28Feb2015

Babies On Mars? Not So Fast

Parenting is tough enough here on Earth. Imagine being the parent of a toddler confined to a modular Martian habitat on the dusty plains of Tharsis. You are many millions of kilometres away and absolutely isolated and alone.

With nary a “jungle gym” in sight, could human parents on Mars cope with the stress of raising kids in such an alien environment?

Because there are not yet any hard and fast answers to such questions, it came as a shock to many that just last week a young British astrophysics student said she hoped to become the first Mars mother.

Maggie Lieu, a 24 year-old student at the University of Birmingham in the U.K., told Britain’s The Independent newspaper that she thought it would be “really exciting” to give birth to the “first real Martian.” Lieu was selected to a shortlist of 100 astronaut candidates for the privately-funded Mars One initiative; billed as an attempt to set up the first human Mars colony.

Humanity has fantasized about moving offworld since time immemorial, or at least since we realized we were part of something much larger than just this rocky sphere. But there are also real ethical, legal, biological, sociological and psychological considerations at play.

Artist's concept of a Martian outpost.  Credit:  NASA

Artist’s concept of a Martian outpost. Credit: NASA

“There’s been quite a lot of work on microgravity effects on fetal development and the news isn’t promising,” said Sheryl Bishop, a social psychologist at the University of Texas Medical Branch at Galveston, who has been involved in researching extreme environments as space analogues for more than a quarter century.

She wonders if the intent to be the first to conceive on Mars is even “ethically responsible.” “We don’t know what the impact of partial gravity would be, but evidence from microgravity strongly argues against pregnancy and post natal development without significant problems and risk,” Bishop told Forbes.

Although Bishop recognizes that humans will eventually procreate on the Red Planet, in the short term she remains skeptical. And initially she thinks that longterm Mars crews will need to enforce strict policies to prevent unplanned pregnancies.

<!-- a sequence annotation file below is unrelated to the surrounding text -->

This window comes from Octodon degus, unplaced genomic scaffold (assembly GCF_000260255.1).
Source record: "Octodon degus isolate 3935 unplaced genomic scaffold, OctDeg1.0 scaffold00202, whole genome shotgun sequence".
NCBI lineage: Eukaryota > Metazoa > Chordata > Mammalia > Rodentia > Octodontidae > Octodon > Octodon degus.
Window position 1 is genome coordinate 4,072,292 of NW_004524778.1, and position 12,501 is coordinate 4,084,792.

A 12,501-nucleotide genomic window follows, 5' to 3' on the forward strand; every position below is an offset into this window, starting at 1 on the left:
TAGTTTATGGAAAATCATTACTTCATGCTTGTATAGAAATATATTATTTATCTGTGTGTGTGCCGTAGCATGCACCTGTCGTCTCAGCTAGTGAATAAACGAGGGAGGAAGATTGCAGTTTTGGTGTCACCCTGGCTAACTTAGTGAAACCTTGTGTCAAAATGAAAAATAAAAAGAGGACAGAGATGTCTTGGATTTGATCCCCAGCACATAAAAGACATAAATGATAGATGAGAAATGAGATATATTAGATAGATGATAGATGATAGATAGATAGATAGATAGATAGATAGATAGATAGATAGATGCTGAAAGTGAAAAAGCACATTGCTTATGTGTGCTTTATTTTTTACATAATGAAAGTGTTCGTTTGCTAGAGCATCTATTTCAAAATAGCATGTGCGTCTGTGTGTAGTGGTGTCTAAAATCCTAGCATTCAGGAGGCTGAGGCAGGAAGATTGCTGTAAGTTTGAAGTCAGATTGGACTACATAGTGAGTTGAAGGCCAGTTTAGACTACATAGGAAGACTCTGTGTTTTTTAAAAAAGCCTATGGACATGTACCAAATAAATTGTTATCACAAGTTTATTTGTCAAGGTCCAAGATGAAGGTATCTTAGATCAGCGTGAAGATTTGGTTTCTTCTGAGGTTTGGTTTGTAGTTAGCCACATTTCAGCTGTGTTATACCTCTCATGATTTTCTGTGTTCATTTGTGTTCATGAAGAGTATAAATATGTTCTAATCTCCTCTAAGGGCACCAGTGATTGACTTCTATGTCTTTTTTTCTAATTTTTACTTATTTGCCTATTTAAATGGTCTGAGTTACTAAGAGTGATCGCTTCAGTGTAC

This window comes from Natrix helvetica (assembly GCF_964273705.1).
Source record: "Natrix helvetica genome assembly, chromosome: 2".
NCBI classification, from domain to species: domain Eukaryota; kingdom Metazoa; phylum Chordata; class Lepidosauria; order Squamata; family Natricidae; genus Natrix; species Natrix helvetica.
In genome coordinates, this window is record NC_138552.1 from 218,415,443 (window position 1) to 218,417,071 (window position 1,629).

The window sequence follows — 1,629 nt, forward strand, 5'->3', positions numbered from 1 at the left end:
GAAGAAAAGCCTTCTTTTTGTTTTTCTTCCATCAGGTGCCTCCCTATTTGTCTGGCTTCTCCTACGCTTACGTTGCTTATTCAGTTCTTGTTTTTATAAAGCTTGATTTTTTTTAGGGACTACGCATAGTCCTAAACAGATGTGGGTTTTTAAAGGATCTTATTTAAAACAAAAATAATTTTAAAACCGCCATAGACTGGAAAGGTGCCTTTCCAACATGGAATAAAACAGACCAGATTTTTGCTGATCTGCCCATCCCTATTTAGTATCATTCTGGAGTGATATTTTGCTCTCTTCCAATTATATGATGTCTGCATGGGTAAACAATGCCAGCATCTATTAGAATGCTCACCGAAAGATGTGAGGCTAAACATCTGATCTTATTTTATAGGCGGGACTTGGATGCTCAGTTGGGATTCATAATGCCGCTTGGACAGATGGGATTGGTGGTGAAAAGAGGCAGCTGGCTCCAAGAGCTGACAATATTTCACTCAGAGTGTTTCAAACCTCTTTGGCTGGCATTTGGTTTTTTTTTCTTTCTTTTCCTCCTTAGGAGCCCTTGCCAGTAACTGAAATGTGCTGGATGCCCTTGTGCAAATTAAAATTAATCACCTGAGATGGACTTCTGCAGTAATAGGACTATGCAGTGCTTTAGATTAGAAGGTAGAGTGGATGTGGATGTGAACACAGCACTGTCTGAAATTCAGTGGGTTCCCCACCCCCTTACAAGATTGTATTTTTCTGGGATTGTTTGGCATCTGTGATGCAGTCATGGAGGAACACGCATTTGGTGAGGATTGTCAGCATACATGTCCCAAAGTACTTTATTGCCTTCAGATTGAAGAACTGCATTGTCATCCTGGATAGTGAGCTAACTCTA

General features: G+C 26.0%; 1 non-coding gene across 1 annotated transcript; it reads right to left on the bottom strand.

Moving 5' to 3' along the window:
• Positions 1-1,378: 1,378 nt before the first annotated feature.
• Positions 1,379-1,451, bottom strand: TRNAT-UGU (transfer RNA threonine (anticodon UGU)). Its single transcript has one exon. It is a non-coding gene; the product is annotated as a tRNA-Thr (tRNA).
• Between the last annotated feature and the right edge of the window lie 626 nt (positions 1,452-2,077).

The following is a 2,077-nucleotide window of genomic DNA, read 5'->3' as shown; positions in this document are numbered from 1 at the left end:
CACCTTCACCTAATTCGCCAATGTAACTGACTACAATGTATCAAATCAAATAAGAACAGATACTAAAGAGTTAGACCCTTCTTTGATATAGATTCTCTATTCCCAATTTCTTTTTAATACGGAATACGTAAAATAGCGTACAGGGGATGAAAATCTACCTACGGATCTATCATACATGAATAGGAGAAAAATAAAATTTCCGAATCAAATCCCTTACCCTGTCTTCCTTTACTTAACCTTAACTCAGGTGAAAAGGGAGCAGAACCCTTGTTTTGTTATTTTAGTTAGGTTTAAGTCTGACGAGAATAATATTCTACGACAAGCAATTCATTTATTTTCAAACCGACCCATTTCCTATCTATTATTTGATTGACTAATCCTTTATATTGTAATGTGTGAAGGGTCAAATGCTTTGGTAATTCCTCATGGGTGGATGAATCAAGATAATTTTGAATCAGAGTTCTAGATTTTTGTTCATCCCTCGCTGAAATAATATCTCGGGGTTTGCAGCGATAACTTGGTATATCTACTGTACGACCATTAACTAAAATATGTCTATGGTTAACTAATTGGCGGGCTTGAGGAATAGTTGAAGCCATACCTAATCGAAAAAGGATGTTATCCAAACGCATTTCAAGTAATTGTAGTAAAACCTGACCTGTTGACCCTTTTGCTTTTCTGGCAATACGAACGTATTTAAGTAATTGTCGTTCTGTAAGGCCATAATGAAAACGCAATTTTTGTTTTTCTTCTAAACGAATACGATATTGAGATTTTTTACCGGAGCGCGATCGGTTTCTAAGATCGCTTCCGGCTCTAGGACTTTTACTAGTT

If I were sponsoring initiatives that actually succeeded in sending humans to Mars, says Bishop, then one of the initial requirements would be to insist that all crew members submit to sterilization.

Genetic banking of crewmembers’ sperm and eggs would be an option to preserve these individuals’ reproductive rights, she notes. That way, Bishop argues, the capacity for bearing children could be preserved until more is known about reproductive risks on the Red Planet.

The first human beings to establish the first human colony on Mars have already been born.

In any event, Bishop cautions that future humans on Mars shouldn’t attempt to procreate without first installing an infrastructure to handle all phases of the process — from conception to post-natal care. She even notes that one “fix” for the issue of pregnancy in a reduced environment may come in the form of an artificial womb that would recreate an Earth-like gravitational environment.

Will the right to bear children on Mars or any other offworld body remain as sacrosanct as it is on Earth? “The premise that anyone of reproductive age today will be the first to conceive and bear a healthy child on Mars is sheer hubris,” said Bishop. “It completely ignores the evidence or lack thereof against conceiving in such environments.”

Instead, the uncomfortable reality, says Bishop, is that in a closed-loop environment, the right to bear children is one of the many individual choices that will have to be decided by a larger group. This, she says, is a fundamental reality that people don’t think about when “waxing lyrical about colonizing” the Red Planet.

“It may be unethical not to favor reproduction of those with the most robust genome; raising fascinating issues with selection of both parents,” said Bishop. “Your significant other might not be the best fit.” But assuming that humans will eventually begin procreating on the Red Planet, one must wonder if there would be a return option for Mars-born children? And if so, would Mars babies have trouble readjusting to Earth’s full gravity?

Mars and Earth are very different planets when it comes to temperature, size, and atmosphere, but geologic processes on the two planets are surprisingly similar

Physiologically, it’s unknown what persistent developmental exposure in one third Earth gravity would have on a return to full Earth gravity, says Bishop. “One would presume that, at best, it would be very uncomfortable,” she said. “The ability to run around in the open without breathing assistance may be strange to a Martian on Earth.”

And would Martian-born babies be able to legally move back to ancestral Earth? Frans von der Dunk, a professor of space law at the University of Nebraska-Lincoln, told Forbes as long as Mars colonists have not established their own state they presumably would retain the nationality of their terrestrial home country.

“The next phase would be the people on Mars claiming independence,” said von der Dunk. “Think U.S. independence from the U.K. after the settlers had lived [here] for a few decades. [That] slackened all emotional and most other ties — except taxation.”  Source: Bruce Dorminey- technology, aerospace and astronomy. full bio Forbes

 

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